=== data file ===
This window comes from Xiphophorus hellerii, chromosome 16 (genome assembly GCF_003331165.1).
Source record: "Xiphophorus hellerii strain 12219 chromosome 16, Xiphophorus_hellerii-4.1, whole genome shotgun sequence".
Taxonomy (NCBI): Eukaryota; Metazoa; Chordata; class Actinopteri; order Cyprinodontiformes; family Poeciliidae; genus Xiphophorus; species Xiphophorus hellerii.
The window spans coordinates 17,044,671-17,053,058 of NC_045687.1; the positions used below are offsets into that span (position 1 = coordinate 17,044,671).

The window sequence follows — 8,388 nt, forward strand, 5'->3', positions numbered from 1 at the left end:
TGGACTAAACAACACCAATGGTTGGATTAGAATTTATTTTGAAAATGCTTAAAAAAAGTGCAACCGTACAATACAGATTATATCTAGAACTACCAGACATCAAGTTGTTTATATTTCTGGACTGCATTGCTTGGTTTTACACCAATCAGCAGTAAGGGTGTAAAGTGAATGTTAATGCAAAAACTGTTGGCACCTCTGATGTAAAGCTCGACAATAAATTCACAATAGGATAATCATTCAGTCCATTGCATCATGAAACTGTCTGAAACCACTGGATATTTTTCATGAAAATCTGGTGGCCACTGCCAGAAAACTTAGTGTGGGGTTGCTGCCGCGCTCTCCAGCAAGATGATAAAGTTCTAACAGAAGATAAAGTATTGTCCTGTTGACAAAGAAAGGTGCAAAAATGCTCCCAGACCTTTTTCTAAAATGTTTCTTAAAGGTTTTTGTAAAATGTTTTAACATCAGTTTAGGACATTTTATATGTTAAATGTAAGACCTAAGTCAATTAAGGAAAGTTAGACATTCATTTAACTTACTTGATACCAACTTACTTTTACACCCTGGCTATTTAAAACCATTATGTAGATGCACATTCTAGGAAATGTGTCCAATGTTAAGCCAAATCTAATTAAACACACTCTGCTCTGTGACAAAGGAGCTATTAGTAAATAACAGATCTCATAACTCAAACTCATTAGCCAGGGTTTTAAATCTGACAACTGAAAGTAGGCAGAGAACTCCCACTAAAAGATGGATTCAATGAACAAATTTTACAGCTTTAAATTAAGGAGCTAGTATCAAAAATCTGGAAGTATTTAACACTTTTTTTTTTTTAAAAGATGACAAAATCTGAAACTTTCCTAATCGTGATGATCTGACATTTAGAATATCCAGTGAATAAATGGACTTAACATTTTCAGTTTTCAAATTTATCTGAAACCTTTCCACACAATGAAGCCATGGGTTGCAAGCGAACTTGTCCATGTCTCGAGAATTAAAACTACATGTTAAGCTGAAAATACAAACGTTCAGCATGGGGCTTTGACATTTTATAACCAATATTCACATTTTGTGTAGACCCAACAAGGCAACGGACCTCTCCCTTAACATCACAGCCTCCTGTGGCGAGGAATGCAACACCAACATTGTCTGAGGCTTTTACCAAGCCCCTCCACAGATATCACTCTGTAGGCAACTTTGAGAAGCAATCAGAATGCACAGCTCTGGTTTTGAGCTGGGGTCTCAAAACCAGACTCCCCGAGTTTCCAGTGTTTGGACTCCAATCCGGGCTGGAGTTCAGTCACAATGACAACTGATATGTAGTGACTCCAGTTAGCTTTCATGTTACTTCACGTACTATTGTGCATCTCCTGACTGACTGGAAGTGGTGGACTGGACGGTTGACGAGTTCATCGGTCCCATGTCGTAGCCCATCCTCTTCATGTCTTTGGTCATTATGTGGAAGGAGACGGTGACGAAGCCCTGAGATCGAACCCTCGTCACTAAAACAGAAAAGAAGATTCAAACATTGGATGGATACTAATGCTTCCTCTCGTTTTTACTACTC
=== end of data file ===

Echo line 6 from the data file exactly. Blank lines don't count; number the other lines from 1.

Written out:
TGGACTAAACAACACCAATGGTTGGATTAGAATTTATTTTGAAAATGCTTAAAAAAAGTGCAACCGTACAATACAGATTATATCTAGAACTACCAGACATCAAGTTGTTTATATTTCTGGACTGCATTGCTTGGTTTTACACCAATCAGCAGTAAGGGTGTAAAGTGAATGTTAATGCAAAAACTGTTGGCACCTCTGATGTAAAGCTCGACAATAAATTCACAATAGGATAATCATTCAGTCCATTGCATCATGAAACTGTCTGAAACCACTGGATATTTTTCATGAAAATCTGGTGGCCACTGCCAGAAAACTTAGTGTGGGGTTGCTGCCGCGCTCTCCAGCAAGATGATAAAGTTCTAACAGAAGATAAAGTATTGTCCTGTTGACAAAGAAAGGTGCAAAAATGCTCCCAGACCTTTTTCTAAAATGTTTCTTAAAGGTTTTTGTAAAATGTTTTAACATCAGTTTAGGACATTTTATATGTTAAATGTAAGACCTAAGTCAATTAAGGAAAGTTAGACATTCATTTAACTTACTTGATACCAACTTACTTTTACACCCTGGCTATTTAAAACCATTATGTAGATGCACATTCTAGGAAATGTGTCCAATGTTAAGCCAAATCTAATTAAACACACTCTGCTCTGTGACAAAGGAGCTATTAGTAAATAACAGATCTCATAACTCAAACTCATTAGCCAGGGTTTTAAATCTGACAACTGAAAGTAGGCAGAGAACTCCCACTAAAAGATGGATTCAATGAACAAATTTTACAGCTTTAAATTAAGGAGCTAGTATCAAAAATCTGGAAGTATTTAACACTTTTTTTTTTTTAAAAGATGACAAAATCTGAAACTTTCCTAATCGTGATGATCTGACATTTAGAATATCCAGTGAATAAATGGACTTAACATTTTCAGTTTTCAAATTTATCTGAAACCTTTCCACACAATGAAGCCATGGGTTGCAAGCGAACTTGTCCATGTCTCGAGAATTAAAACTACATGTTAAGCTGAAAATACAAACGTTCAGCATGGGGCTTTGACATTTTATAACCAATATTCACATTTTGTGTAGACCCAACAAGGCAACGGACCTCTCCCTTAACATCACAGCCTCCTGTGGCGAGGAATGCAACACCAACATTGTCTGAGGCTTTTACCAAGCCCCTCCACAGATATCACTCTGTAGGCAACTTTGAGAAGCAATCAGAATGCACAGCTCTGGTTTTGAGCTGGGGTCTCAAAACCAGACTCCCCGAGTTTCCAGTGTTTGGACTCCAATCCGGGCTGGAGTTCAGTCACAATGACAACTGATATGTAGTGACTCCAGTTAGCTTTCATGTTACTTCACGTACTATTGTGCATCTCCTGACTGACTGGAAGTGGTGGACTGGACGGTTGACGAGTTCATCGGTCCCATGTCGTAGCCCATCCTCTTCATGTCTTTGGTCATTATGTGGAAGGAGACGGTGACGAAGCCCTGAGATCGAACCCTCGTCACTAAAACAGAAAAGAAGATTCAAACATTGGATGGATACTAATGCTTCCTCTCGTTTTTACTACTC